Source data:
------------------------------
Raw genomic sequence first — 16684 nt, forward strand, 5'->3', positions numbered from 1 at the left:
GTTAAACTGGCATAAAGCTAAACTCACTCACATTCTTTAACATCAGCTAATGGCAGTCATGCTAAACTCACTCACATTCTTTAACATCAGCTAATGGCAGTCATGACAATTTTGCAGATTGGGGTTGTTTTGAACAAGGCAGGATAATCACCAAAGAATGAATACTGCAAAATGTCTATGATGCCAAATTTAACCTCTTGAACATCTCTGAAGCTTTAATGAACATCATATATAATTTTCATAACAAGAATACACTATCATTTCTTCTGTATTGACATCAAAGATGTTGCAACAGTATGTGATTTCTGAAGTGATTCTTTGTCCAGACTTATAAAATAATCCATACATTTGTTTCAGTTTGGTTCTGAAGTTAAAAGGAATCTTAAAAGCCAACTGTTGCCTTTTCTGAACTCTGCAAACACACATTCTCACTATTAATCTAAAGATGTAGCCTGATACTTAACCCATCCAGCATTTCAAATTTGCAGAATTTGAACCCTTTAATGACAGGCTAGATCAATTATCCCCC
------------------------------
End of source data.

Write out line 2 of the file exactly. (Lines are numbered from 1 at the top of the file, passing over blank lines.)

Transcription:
GTTAAACTGGCATAAAGCTAAACTCACTCACATTCTTTAACATCAGCTAATGGCAGTCATGCTAAACTCACTCACATTCTTTAACATCAGCTAATGGCAGTCATGACAATTTTGCAGATTGGGGTTGTTTTGAACAAGGCAGGATAATCACCAAAGAATGAATACTGCAAAATGTCTATGATGCCAAATTTAACCTCTTGAACATCTCTGAAGCTTTAATGAACATCATATATAATTTTCATAACAAGAATACACTATCATTTCTTCTGTATTGACATCAAAGATGTTGCAACAGTATGTGATTTCTGAAGTGATTCTTTGTCCAGACTTATAAAATAATCCATACATTTGTTTCAGTTTGGTTCTGAAGTTAAAAGGAATCTTAAAAGCCAACTGTTGCCTTTTCTGAACTCTGCAAACACACATTCTCACTATTAATCTAAAGATGTAGCCTGATACTTAACCCATCCAGCATTTCAAATTTGCAGAATTTGAACCCTTTAATGACAGGCTAGATCAATTATCCCCC